balancing rods

A specialized forum to discuss anything and everything about your favorite or not so favorite fishing rods.
mark poulson
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balancing rods

Postby mark poulson » Tue Feb 27, 2018 10:58 am

My buddy got me to balance all my setups, using rubber chair leg caps and lead.
Does anyone here do something similar?

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Re: balancing rods

Postby Slazmo » Tue Feb 27, 2018 12:27 pm

Tungsten putty and lead shot in the butt caps the later can be applied into the blank with epoxy or mixed into epoxy putty and inserted - and the butt cap reapplied.

Otherwise those Fuji weight butt caps work.

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Re: balancing rods

Postby QUAKEnSHAKE » Tue Feb 27, 2018 8:50 pm

Yes I have but sort of dont any longer. It was like at times I could feel the counter balance of the cap during a cast didnt feel as natural with that much weight on the far butt end. The one rod that kept the cap, my LTB ML/XF that rod very tip heavy.


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Re: balancing rods

Postby ncbass » Tue Feb 27, 2018 9:48 pm

I just take a lead worm weight and pound it flat with a hammer on the garage floor. Trim it to fit in the chair leg cap. you can add or subtract lead depending on the reel you use on the rod. I switch reels often so this works for me. have found it particularly helpful on my flipping/pitching sticks. Some use quarters; but I got more old lead worm weights than quarters !!

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Re: balancing rods

Postby timinmo » Wed Feb 28, 2018 6:05 am

I am kind of torn on this. As a rod builder I try to make them as light as I can and then to turn around and add weight goes against the grain. I have never added weight on lighter power rods but when you have a heavy power or a long rod they can feel very tip heavy. So yes I have added weight but it is not something I do "lightly". It is easy to do when you are building and somewhat harder with a already finished rod. For me the jury is still out.

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Re: balancing rods

Postby masterbass » Wed Feb 28, 2018 6:21 am

I've used this method to balance some of my bottom contact rods. I like how simple, cheap and effective it is plus you don't alter the rod so resale is a non-issue. I never understood trying to balance a rod by using heavier reels. If you are a "weight weenie," then just get the lightest reels and use the rubber bumpers. A balanced combo feels lighter in your hands.

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Re: balancing rods

Postby toddmc » Wed Feb 28, 2018 8:28 am

http://www.matagi.co.jp/alumiparts/index.html

Go on Matagi.co.jp and get a butt balancer. Any good builder can add them. A few of my custom bottom contact rods have them. They are less necessary for tip down presentations. You just add brass discs to your liking. They look and feel a lot better than a big rubber bulge at the end of your rod. :shock:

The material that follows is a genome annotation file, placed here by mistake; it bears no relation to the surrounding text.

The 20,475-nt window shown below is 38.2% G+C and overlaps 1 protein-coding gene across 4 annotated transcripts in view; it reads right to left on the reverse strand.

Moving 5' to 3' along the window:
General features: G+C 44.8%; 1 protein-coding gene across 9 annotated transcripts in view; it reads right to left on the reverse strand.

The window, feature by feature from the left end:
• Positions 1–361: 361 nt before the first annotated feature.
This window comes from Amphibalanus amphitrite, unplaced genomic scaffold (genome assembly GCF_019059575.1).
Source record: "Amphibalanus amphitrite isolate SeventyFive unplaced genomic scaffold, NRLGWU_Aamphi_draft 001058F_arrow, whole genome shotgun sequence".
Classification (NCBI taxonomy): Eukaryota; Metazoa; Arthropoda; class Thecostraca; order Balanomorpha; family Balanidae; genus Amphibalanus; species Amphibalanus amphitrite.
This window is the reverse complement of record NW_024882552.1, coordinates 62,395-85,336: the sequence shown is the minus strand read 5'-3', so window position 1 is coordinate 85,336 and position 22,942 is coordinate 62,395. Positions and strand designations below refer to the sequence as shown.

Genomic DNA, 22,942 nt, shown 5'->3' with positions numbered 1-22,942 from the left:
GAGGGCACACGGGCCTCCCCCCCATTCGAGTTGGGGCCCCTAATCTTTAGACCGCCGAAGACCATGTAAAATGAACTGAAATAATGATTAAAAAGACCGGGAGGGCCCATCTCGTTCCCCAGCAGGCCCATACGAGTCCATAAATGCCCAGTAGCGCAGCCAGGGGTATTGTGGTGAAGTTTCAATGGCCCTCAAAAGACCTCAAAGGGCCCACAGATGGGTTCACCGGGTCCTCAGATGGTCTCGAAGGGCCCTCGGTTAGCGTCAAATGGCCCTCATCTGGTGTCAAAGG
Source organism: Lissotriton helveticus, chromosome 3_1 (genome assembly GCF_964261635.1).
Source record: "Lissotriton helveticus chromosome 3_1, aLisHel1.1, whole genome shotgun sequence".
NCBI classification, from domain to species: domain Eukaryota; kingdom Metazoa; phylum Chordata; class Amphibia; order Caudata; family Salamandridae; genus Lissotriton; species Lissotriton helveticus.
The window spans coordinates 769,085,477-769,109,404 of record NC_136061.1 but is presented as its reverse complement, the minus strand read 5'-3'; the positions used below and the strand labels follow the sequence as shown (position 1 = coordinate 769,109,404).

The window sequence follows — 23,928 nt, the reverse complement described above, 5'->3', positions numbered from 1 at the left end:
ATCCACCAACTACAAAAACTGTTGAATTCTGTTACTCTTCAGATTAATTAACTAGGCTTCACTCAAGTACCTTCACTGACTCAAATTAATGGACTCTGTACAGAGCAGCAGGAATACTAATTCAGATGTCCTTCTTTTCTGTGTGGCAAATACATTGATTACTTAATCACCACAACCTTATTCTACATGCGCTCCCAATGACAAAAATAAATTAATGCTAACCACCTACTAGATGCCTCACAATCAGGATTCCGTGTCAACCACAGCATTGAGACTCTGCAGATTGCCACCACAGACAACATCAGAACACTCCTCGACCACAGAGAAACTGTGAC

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Re: balancing rods

Postby DavidSA » Thu Mar 01, 2018 10:09 am

I use them on long tip up rods

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Re: balancing rods

Postby Dink Dawg » Thu Mar 01, 2018 7:25 pm

Never have.

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Re: balancing rods

Postby toddmc » Fri Mar 02, 2018 5:37 pm

Most people go through life playing sports with tools that aren't usually a great fit for them. They never really get to feel the highest level of performance. I'm not one of those people. The fishing rod is much like a golf club in that someone that spends a lot of time with it will be able to tell the difference in swing weight very easily. I can't pick up an off-shelf golf club without wanting to adjust the lie and swing weight to fit me.
The production rod companies know that the average customer isn't even going to bother to take the intended reel and bait to the tackle shop to feel the balance. What really causes me to shake my head is that some of the really high-end production rods are very obviously poorly balanced, yet people still buy them. The owners of those rods usually get offended (an obvious reaction to buyers remorse :D ) when I remind them of it. Buyer's remorse can be fixed with the right balancing tool. Try the cheap fixes to see if you might be an enthusiast. The real enthusiast with naturally want to take it to the next level with a balancing tool that also looks good. The putty tricks mentioned earlier can be good fixes also.

mark poulson
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Re: balancing rods

Postby mark poulson » Fri Mar 02, 2018 9:01 pm

toddmc wrote:Most people go through life playing sports with tools that aren't usually a great fit for them. They never really get to feel the highest level of performance. I'm not one of those people. The fishing rod is much like a golf club in that someone that spends a lot of time with it will be able to tell the difference in swing weight very easily. I can't pick up an off-shelf golf club without wanting to adjust the lie and swing weight to fit me.
The production rod companies know that the average customer isn't even going to bother to take the intended reel and bait to the tackle shop to feel the balance. What really causes me to shake my head is that some of the really high-end production rods are very obviously poorly balanced, yet people still buy them. The owners of those rods usually get offended (an obvious reaction to buyers remorse :D ) when I remind them of it. Buyer's remorse can be fixed with the right balancing tool. Try the cheap fixes to see if you might be an enthusiast. The real enthusiast with naturally want to take it to the next level with a balancing tool that also looks good. The putty tricks mentioned earlier can be good fixes also.